John Milton had known Edward King at Cambridge and wrote Lycidas (1638) as an elegy for his friend’s death. When word arrived that King had drowned in the Irish Sea returning to Dublin in 1637, his many friends were strongly moved. They combined their poems to honor their fallen friend, Milton terming his piece a Monody in which he “bewails” the loss of his friend. He also puts his elegy to political use, employing it to foretell “the ruine of our corrupted Clergy then in their height.” The collection adds little personal information regarding King, other than that he had proved a decent scholar who had chosen to serve the church. That choice allowed Milton to characterize King in his pastoral as a good shepherd caring for his sheep, the familiar biblical analogy that applied to Christ.
Milton begins the elegy in the traditional praise mode, calling on Myrtles and Laurels, traditional plants used to crown heroes. However, these plants will never fulfill their destiny, as they have grown brown and will “Shatter” their leaves before they mature. The speaker explains, “Bitter constraint, and sad occasion dear, / Compels me to disturb your season due,” emphasizing that King, as the plants, died far too young, “dead ere his prime.”
Critical reaction to Lycidas has long been mixed. Milton’s highly stylized approach incorporates frequent syncope, or the omission of letters from the middle of words, for the sake of rhythm, a technique that seems unnecessary and distracting. Some find unintentional humor in the heavy pastoral tradition that incorporates hyperbole, as the speaker continues speaking of King,
He must not float upon his wat’ry bier
Unwept, and welter to the parching wind,
Without the meed of some melodious tear.
He calls on the Muse for guidance, including what some find an annoying self-portrait as shepherd, joining King in guarding his flock:
Together both, ere the high Lawns appear’d
Under the opening eyelids of the morn,
We drove afield, and both together heard
What time the Gray-fl y winds her sultry hour,
Batt’ning our flocks with the fresh dews of night.
Milton continues by including the pathetic fallacy, so labeled later by John Ruskin, personifying nature to mourn the passing of Lycidas. He uses figurative language to compare the hero’s obliteration by death to nature’s cruel method, sending canker to kill the rose, “Or Taint-worm to the weanling Herds that graze, / Or Frost to Flowers.” Samuel Johnson added his voice to those critical of Milton’s style for the overwrought lines.
Others criticized the piece for lack of unity. Milton constructs the poems in three distinct sections, the first with a theme of loss of poetic fame, the second focusing on the corrupt clergy, and the third the deification of Lycidas, with the result that the sections do not hang well together. The voice that expresses concern over the survival of Lycidas’s poetic words contains a supplicant, almost groveling tone, speaking of the poets’ hope to burst into a “sudden blaze” of inspiration, only to be dashed when “Comes the blind Fury with th’abhorred shears, / And slits the thin spun life.” Jove’s voice enters to assure the speaker that the only true judgment of a man’s earthly deeds will take place in heaven. The speaker then summarizes Lycidas’s life, recalling his matriculation through Cambridge and describing the shipwreck.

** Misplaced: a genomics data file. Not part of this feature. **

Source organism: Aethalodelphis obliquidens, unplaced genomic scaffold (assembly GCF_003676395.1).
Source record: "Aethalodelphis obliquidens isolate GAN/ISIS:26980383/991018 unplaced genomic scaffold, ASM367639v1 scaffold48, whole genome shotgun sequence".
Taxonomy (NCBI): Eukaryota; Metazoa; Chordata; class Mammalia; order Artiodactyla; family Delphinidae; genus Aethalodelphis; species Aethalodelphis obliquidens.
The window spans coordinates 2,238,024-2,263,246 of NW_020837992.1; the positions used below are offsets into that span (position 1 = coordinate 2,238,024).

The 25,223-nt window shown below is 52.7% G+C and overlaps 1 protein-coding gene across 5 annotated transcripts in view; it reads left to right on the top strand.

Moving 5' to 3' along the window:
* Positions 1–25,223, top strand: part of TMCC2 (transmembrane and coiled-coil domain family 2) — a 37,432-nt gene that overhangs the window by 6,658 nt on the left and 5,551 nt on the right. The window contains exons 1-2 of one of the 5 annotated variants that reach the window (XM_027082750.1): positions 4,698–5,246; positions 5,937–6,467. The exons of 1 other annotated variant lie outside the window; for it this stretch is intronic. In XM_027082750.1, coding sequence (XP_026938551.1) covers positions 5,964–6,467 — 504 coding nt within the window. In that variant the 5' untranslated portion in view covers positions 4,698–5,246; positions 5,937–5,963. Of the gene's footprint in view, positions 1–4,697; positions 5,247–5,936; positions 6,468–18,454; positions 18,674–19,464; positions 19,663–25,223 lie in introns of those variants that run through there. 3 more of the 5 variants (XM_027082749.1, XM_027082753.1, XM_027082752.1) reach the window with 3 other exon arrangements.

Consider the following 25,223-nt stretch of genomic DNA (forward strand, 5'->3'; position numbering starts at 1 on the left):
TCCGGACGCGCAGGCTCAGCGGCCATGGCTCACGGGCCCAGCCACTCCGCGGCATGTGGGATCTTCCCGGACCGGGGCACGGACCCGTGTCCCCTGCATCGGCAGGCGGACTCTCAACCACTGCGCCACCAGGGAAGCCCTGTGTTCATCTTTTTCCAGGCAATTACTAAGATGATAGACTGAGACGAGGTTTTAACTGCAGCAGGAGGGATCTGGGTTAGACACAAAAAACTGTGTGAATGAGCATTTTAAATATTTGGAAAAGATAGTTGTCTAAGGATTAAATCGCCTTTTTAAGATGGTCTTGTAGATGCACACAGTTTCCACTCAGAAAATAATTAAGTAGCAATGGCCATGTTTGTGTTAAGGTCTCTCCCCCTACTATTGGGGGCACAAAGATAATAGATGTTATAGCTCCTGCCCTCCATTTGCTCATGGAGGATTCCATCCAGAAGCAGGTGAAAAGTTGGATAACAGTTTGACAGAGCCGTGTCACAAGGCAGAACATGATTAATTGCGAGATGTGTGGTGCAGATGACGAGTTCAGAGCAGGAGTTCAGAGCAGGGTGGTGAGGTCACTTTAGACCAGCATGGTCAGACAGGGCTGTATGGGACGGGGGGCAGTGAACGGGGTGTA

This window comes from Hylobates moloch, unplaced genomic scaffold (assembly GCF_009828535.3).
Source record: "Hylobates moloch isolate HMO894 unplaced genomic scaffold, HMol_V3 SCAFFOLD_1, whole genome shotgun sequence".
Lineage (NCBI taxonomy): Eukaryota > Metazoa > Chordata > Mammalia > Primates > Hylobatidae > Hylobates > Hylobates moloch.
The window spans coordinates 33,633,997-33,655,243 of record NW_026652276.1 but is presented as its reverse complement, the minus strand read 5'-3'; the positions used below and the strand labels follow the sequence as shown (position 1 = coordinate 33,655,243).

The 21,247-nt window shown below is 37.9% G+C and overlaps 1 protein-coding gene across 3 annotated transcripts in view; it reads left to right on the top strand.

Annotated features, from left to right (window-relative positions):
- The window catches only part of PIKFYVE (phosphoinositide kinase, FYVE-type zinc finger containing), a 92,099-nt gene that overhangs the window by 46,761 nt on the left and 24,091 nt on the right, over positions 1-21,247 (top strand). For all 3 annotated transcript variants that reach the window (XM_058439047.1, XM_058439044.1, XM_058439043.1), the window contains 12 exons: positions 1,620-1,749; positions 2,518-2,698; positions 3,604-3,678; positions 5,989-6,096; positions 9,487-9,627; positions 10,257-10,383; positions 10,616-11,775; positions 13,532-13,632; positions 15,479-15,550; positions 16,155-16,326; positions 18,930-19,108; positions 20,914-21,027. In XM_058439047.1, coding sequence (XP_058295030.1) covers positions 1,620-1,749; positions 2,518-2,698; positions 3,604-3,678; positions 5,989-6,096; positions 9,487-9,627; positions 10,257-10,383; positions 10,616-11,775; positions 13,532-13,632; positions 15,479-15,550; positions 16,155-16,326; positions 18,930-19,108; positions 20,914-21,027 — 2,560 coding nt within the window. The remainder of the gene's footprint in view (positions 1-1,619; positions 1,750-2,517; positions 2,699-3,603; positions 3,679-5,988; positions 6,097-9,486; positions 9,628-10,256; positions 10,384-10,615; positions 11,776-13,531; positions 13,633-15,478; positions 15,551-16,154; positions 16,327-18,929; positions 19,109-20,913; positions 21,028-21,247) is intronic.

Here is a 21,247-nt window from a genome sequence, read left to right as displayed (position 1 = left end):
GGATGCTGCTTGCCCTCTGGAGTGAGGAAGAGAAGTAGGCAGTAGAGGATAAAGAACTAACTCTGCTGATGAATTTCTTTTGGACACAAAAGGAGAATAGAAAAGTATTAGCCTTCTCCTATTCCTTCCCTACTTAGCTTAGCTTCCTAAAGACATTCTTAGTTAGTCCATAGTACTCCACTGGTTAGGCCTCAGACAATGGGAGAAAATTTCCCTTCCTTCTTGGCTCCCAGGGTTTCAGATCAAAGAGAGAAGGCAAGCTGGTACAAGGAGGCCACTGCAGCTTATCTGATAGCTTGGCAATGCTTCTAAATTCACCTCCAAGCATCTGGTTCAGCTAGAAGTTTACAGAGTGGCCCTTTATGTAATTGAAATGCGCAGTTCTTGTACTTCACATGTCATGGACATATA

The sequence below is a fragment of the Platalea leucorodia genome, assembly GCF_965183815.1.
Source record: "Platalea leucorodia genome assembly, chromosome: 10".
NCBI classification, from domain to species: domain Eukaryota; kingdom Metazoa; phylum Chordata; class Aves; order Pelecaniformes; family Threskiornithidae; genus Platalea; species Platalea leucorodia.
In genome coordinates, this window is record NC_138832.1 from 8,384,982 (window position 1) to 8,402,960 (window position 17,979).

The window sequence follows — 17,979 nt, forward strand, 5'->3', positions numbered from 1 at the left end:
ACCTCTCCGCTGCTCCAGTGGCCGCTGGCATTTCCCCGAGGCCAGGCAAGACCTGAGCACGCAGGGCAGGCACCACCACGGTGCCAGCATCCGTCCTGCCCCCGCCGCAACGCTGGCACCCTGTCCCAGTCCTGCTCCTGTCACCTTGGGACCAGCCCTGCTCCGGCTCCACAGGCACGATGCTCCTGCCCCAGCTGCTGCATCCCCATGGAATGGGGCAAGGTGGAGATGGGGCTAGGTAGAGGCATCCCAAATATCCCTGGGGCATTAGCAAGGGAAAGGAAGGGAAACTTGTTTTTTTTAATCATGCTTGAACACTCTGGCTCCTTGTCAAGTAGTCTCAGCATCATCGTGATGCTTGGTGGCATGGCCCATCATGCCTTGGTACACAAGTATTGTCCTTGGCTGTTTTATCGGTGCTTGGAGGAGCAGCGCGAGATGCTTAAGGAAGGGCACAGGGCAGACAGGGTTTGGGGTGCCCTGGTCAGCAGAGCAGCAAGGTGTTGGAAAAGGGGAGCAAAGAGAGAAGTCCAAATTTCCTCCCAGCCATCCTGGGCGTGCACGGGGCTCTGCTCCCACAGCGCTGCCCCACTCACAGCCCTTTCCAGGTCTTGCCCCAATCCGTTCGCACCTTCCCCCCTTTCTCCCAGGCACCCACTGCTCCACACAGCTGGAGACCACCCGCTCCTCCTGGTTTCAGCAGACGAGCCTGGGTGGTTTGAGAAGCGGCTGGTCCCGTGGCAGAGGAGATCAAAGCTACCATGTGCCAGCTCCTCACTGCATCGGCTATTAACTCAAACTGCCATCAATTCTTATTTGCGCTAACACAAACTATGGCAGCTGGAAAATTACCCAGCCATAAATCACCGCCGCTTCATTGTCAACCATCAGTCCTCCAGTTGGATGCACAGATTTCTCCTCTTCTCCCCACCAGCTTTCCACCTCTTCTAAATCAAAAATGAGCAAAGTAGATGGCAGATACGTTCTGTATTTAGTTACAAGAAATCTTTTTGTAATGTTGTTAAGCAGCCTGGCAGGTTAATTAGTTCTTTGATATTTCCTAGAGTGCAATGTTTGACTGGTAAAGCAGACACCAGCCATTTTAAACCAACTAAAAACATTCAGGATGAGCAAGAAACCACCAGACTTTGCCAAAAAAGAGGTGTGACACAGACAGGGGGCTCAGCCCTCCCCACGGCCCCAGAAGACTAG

The speaker then moves into a rant regarding the “foul contagion” of the clergy. In contrast to the good shepherd Lycidas, these clergy “shove away the worthy bidden guest;” have “Blind mouths!” a skillful use by Milton of synesthesia; and “scarce themselves know how to hold / A Sheep-hook.” Lines 128–129 adopt the metaphor of a wolf to expand criticism of the Catholic Church: “Besides what the grim Wolf with privy paw / Daily devours apace, and nothing said.” As the critic Eric C. Brown explains, etymology informs us that the name Lycidas is derived from the Greek lukos, or “wolf,” with the ending idas meaning “son of.” That knowledge suggests that Milton inexplicably deconstructs his own positive construction of Lycidas. However, critics have also suggested that Milton intends for a connection to be made, not to the church and the twin wolves appearing on the Jesuit coat of arms, but rather to the formal appellation Lycus or Lucos, names appearing in Ovid’s Metamorphoses. Another view suggests simply that Lycidas may be a son of the church, his roots in ancient teachings, but one who has broken away from that heritage.